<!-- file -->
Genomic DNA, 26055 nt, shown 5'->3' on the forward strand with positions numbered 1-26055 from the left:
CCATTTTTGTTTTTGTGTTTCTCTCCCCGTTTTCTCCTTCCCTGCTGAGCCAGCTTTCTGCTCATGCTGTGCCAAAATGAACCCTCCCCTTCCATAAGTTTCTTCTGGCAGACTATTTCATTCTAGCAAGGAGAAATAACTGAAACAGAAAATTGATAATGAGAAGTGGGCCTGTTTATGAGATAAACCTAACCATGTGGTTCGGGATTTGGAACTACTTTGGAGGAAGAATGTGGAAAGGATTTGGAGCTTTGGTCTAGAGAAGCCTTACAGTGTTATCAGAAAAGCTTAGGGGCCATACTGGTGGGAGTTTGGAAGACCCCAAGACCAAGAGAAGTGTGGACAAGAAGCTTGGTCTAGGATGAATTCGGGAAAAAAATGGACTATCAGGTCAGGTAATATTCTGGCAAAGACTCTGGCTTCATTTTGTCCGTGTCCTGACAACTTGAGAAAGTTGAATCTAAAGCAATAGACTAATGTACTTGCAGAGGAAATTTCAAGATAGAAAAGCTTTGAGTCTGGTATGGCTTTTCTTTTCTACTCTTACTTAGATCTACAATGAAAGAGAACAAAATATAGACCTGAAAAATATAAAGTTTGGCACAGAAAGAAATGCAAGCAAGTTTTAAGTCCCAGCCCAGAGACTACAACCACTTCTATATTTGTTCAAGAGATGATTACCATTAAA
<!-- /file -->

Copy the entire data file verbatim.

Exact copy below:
Genomic DNA, 26055 nt, shown 5'->3' on the forward strand with positions numbered 1-26055 from the left:
CCATTTTTGTTTTTGTGTTTCTCTCCCCGTTTTCTCCTTCCCTGCTGAGCCAGCTTTCTGCTCATGCTGTGCCAAAATGAACCCTCCCCTTCCATAAGTTTCTTCTGGCAGACTATTTCATTCTAGCAAGGAGAAATAACTGAAACAGAAAATTGATAATGAGAAGTGGGCCTGTTTATGAGATAAACCTAACCATGTGGTTCGGGATTTGGAACTACTTTGGAGGAAGAATGTGGAAAGGATTTGGAGCTTTGGTCTAGAGAAGCCTTACAGTGTTATCAGAAAAGCTTAGGGGCCATACTGGTGGGAGTTTGGAAGACCCCAAGACCAAGAGAAGTGTGGACAAGAAGCTTGGTCTAGGATGAATTCGGGAAAAAAATGGACTATCAGGTCAGGTAATATTCTGGCAAAGACTCTGGCTTCATTTTGTCCGTGTCCTGACAACTTGAGAAAGTTGAATCTAAAGCAATAGACTAATGTACTTGCAGAGGAAATTTCAAGATAGAAAAGCTTTGAGTCTGGTATGGCTTTTCTTTTCTACTCTTACTTAGATCTACAATGAAAGAGAACAAAATATAGACCTGAAAAATATAAAGTTTGGCACAGAAAGAAATGCAAGCAAGTTTTAAGTCCCAGCCCAGAGACTACAACCACTTCTATATTTGTTCAAGAGATGATTACCATTAAA